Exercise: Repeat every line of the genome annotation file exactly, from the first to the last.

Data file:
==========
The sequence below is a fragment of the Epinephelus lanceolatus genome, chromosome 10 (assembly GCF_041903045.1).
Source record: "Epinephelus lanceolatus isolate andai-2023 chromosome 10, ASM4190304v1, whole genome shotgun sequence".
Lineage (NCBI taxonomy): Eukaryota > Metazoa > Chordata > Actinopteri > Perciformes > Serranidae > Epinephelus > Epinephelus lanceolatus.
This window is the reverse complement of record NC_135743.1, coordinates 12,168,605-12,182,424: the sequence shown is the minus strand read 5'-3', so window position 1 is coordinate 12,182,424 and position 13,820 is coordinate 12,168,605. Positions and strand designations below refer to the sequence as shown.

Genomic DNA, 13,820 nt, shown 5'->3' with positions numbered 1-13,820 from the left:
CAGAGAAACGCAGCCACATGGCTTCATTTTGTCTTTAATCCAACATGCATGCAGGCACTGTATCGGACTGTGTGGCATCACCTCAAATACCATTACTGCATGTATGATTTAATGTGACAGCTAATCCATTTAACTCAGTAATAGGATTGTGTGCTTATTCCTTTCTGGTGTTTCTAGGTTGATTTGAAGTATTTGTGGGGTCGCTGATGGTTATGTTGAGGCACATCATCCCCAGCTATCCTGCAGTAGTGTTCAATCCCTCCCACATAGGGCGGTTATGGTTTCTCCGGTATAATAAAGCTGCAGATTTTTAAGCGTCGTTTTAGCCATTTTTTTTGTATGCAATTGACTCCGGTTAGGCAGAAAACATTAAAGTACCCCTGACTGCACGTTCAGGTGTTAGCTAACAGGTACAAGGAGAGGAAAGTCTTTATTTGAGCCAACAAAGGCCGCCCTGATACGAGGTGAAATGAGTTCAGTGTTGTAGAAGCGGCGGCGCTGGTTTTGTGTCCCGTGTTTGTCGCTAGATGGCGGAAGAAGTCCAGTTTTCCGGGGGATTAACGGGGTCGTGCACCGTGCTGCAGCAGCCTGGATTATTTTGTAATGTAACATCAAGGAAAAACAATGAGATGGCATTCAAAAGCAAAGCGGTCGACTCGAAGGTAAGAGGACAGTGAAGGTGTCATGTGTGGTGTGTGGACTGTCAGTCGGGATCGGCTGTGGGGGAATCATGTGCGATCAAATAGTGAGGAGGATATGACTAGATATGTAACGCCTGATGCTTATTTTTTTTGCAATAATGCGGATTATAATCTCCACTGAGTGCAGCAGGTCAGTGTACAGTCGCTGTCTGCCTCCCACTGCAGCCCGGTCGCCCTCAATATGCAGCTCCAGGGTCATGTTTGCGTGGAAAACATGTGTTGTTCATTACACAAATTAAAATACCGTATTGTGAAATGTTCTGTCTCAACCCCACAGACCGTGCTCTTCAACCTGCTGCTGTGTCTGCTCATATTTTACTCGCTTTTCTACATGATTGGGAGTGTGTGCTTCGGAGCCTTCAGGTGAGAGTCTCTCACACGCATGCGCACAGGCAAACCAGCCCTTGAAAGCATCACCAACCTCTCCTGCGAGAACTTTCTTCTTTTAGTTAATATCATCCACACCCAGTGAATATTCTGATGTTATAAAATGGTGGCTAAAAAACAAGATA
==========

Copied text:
The sequence below is a fragment of the Epinephelus lanceolatus genome, chromosome 10 (assembly GCF_041903045.1).
Source record: "Epinephelus lanceolatus isolate andai-2023 chromosome 10, ASM4190304v1, whole genome shotgun sequence".
Lineage (NCBI taxonomy): Eukaryota > Metazoa > Chordata > Actinopteri > Perciformes > Serranidae > Epinephelus > Epinephelus lanceolatus.
This window is the reverse complement of record NC_135743.1, coordinates 12,168,605-12,182,424: the sequence shown is the minus strand read 5'-3', so window position 1 is coordinate 12,182,424 and position 13,820 is coordinate 12,168,605. Positions and strand designations below refer to the sequence as shown.

Genomic DNA, 13,820 nt, shown 5'->3' with positions numbered 1-13,820 from the left:
CAGAGAAACGCAGCCACATGGCTTCATTTTGTCTTTAATCCAACATGCATGCAGGCACTGTATCGGACTGTGTGGCATCACCTCAAATACCATTACTGCATGTATGATTTAATGTGACAGCTAATCCATTTAACTCAGTAATAGGATTGTGTGCTTATTCCTTTCTGGTGTTTCTAGGTTGATTTGAAGTATTTGTGGGGTCGCTGATGGTTATGTTGAGGCACATCATCCCCAGCTATCCTGCAGTAGTGTTCAATCCCTCCCACATAGGGCGGTTATGGTTTCTCCGGTATAATAAAGCTGCAGATTTTTAAGCGTCGTTTTAGCCATTTTTTTTGTATGCAATTGACTCCGGTTAGGCAGAAAACATTAAAGTACCCCTGACTGCACGTTCAGGTGTTAGCTAACAGGTACAAGGAGAGGAAAGTCTTTATTTGAGCCAACAAAGGCCGCCCTGATACGAGGTGAAATGAGTTCAGTGTTGTAGAAGCGGCGGCGCTGGTTTTGTGTCCCGTGTTTGTCGCTAGATGGCGGAAGAAGTCCAGTTTTCCGGGGGATTAACGGGGTCGTGCACCGTGCTGCAGCAGCCTGGATTATTTTGTAATGTAACATCAAGGAAAAACAATGAGATGGCATTCAAAAGCAAAGCGGTCGACTCGAAGGTAAGAGGACAGTGAAGGTGTCATGTGTGGTGTGTGGACTGTCAGTCGGGATCGGCTGTGGGGGAATCATGTGCGATCAAATAGTGAGGAGGATATGACTAGATATGTAACGCCTGATGCTTATTTTTTTTGCAATAATGCGGATTATAATCTCCACTGAGTGCAGCAGGTCAGTGTACAGTCGCTGTCTGCCTCCCACTGCAGCCCGGTCGCCCTCAATATGCAGCTCCAGGGTCATGTTTGCGTGGAAAACATGTGTTGTTCATTACACAAATTAAAATACCGTATTGTGAAATGTTCTGTCTCAACCCCACAGACCGTGCTCTTCAACCTGCTGCTGTGTCTGCTCATATTTTACTCGCTTTTCTACATGATTGGGAGTGTGTGCTTCGGAGCCTTCAGGTGAGAGTCTCTCACACGCATGCGCACAGGCAAACCAGCCCTTGAAAGCATCACCAACCTCTCCTGCGAGAACTTTCTTCTTTTAGTTAATATCATCCACACCCAGTGAATATTCTGATGTTATAAAATGGTGGCTAAAAAACAAGATA